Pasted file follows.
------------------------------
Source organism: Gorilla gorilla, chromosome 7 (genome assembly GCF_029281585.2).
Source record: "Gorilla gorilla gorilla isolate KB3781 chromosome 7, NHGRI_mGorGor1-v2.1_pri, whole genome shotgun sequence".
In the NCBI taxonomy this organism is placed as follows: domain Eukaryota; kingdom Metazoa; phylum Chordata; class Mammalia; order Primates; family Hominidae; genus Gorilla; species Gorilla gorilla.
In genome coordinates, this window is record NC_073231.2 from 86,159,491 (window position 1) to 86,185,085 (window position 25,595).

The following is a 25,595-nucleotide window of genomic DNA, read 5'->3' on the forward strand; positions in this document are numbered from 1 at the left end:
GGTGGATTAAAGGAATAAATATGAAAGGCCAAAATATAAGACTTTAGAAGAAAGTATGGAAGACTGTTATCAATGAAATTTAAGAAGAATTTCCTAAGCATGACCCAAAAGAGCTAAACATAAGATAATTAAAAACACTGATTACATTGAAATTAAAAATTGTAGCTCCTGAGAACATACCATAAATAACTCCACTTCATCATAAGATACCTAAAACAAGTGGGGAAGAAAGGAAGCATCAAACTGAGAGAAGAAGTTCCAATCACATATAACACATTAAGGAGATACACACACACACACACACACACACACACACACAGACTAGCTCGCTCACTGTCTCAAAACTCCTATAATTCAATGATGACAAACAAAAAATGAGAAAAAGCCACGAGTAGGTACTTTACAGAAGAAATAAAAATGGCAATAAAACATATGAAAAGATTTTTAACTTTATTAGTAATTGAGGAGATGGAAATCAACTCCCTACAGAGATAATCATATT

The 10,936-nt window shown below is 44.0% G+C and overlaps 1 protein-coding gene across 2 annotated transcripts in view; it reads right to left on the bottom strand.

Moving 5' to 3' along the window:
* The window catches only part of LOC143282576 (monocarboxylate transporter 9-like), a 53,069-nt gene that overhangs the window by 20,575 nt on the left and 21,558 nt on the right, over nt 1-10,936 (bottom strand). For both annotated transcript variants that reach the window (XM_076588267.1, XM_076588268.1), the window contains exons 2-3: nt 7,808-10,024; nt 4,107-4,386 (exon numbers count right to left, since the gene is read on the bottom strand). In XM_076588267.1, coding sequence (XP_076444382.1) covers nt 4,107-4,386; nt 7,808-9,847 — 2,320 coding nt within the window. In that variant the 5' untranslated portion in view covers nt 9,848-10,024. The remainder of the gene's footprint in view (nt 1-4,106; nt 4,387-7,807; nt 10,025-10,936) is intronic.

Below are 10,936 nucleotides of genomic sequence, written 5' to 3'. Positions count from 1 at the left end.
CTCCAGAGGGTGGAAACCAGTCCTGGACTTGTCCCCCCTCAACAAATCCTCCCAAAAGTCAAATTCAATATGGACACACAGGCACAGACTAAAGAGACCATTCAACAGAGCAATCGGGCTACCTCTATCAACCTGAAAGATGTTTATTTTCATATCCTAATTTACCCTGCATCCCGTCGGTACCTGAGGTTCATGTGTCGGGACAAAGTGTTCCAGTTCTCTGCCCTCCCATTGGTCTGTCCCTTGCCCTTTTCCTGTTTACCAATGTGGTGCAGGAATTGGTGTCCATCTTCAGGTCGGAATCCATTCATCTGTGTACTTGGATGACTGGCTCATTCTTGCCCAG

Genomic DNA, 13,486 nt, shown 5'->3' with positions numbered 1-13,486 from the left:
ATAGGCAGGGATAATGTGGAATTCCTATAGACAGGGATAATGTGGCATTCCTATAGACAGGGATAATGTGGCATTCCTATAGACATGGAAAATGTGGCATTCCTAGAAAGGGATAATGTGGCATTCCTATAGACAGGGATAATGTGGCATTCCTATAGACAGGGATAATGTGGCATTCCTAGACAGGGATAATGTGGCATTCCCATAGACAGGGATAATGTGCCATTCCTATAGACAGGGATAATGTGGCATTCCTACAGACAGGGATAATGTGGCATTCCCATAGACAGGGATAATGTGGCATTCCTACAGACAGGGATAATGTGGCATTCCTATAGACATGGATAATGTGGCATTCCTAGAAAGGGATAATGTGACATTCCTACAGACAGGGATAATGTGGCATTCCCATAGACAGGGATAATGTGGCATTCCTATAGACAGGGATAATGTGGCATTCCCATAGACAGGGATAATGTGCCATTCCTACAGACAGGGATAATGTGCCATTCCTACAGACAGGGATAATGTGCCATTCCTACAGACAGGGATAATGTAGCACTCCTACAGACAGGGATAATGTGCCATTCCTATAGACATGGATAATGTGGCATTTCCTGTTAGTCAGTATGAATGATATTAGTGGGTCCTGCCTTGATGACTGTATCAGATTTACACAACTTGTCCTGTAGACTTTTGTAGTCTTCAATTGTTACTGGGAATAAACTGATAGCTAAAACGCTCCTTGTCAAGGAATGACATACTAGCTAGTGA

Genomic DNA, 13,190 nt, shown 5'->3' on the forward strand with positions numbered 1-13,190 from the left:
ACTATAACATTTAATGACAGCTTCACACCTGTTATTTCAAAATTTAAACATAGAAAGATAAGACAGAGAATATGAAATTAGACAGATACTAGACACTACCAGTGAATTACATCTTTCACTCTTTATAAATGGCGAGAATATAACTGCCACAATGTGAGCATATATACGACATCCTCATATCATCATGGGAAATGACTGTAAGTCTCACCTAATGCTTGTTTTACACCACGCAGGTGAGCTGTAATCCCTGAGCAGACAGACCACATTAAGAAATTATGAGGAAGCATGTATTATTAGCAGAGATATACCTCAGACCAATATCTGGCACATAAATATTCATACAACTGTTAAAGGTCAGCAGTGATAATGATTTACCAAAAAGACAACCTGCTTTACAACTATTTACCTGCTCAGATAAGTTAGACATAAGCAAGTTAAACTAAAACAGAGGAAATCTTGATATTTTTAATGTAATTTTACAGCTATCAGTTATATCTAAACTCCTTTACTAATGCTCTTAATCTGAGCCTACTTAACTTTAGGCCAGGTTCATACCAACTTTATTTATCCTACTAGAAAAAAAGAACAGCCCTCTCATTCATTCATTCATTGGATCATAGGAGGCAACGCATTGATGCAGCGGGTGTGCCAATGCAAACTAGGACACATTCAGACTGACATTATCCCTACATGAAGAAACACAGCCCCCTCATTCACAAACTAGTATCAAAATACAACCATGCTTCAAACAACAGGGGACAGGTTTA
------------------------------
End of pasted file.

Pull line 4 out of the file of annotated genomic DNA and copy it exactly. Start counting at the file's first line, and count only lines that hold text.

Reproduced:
In genome coordinates, this window is record NC_073231.2 from 86,159,491 (window position 1) to 86,185,085 (window position 25,595).